What makes the children change their opinion of Atticus in chapter 10? How do Scout and Jem react to their father's actions differently? 

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mjush's profile pic

mjush | College Teacher | (Level 2) Adjunct Educator

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Chapter 10 is an interesting chapter because it shows a growth of maturity in the way the children view their father. The chapter starts with them noting Atticus is older then the other fathers and does nothing that could be admired by others. There is even a hint that they are ashamed of this.

This changes when Atticus shoots the mad dog. They find out that he is a sharp shooter and was infamous in the county as one-shot Finch. They were now proud of their father.

Jem is confused that his father has kept this a secret and at first wants to know why Atticus would not be proud and brag about this ability. Scout immediately wants to run around and tell everyone but Jem realizes it is best to respect Atticus wishes and not do this.

There are two levels of maturity here. Both realize there is more to their father then meets the eye and realize he is a person with a past and see him in a new light. Jem, has even a stronger realization that there is no need to brag to be proud and being a gentleman and doing the right thing is more important.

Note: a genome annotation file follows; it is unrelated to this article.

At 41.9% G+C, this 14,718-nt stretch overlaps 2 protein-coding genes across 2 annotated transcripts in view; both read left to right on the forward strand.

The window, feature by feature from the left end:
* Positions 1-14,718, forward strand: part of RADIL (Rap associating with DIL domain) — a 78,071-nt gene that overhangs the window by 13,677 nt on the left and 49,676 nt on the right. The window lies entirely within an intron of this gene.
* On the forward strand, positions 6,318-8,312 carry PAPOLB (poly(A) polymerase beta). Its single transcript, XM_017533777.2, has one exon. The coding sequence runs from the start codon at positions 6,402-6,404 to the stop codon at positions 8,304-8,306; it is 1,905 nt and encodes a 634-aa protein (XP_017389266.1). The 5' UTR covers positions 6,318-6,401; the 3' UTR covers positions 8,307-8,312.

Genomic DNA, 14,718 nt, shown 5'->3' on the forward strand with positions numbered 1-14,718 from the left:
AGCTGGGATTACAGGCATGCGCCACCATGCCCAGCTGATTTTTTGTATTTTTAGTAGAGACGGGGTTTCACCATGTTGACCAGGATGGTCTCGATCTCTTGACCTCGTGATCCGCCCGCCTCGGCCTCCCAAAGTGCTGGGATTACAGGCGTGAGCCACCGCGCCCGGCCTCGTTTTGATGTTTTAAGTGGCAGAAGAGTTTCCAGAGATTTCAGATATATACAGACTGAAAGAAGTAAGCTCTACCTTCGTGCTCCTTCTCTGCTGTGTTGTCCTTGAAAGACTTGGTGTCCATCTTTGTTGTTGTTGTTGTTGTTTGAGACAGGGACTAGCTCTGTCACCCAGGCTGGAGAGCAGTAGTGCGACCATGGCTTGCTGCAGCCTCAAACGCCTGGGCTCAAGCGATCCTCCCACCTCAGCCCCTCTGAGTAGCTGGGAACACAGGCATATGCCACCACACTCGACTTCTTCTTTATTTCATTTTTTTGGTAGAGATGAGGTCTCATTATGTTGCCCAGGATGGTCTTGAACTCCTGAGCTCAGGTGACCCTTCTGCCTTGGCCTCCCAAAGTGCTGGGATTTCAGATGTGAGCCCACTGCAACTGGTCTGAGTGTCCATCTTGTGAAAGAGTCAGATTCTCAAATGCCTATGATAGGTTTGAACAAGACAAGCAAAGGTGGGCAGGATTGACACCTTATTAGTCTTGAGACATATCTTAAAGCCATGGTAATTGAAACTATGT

It is representative of children maturing and seeing their parents as human. Jem even wants to be just like his father which is a change from the start of the chapter.

 

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podunc's profile pic

podunc | College Teacher | (Level 2) Associate Educator

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Jem and Scout's view of their father changes during the events of chapter ten. When they learn that their "feeble" older father was once known as "One-Shot Finch," they gain a new sense of respect for him. They realize that their father is not inept at the kinds of activities that children admire, he just does not value them. He would rather distinguish himself with gentleness, kindness, and by defending the innocent rather than by being good with a gun.

When Scout and Jem see Atticus kill Tim Johnson (a rabid dog) with one shot, Scout can't wait to brag to their school friends about it. Jem, on the other hand, realizes that they must keep quiet--this is not a part of Atticus's life that he is proud of. At the end of the chapter, Jem admits he wants to be like his father when he shouts, "Atticus is a gentleman, just like me!"

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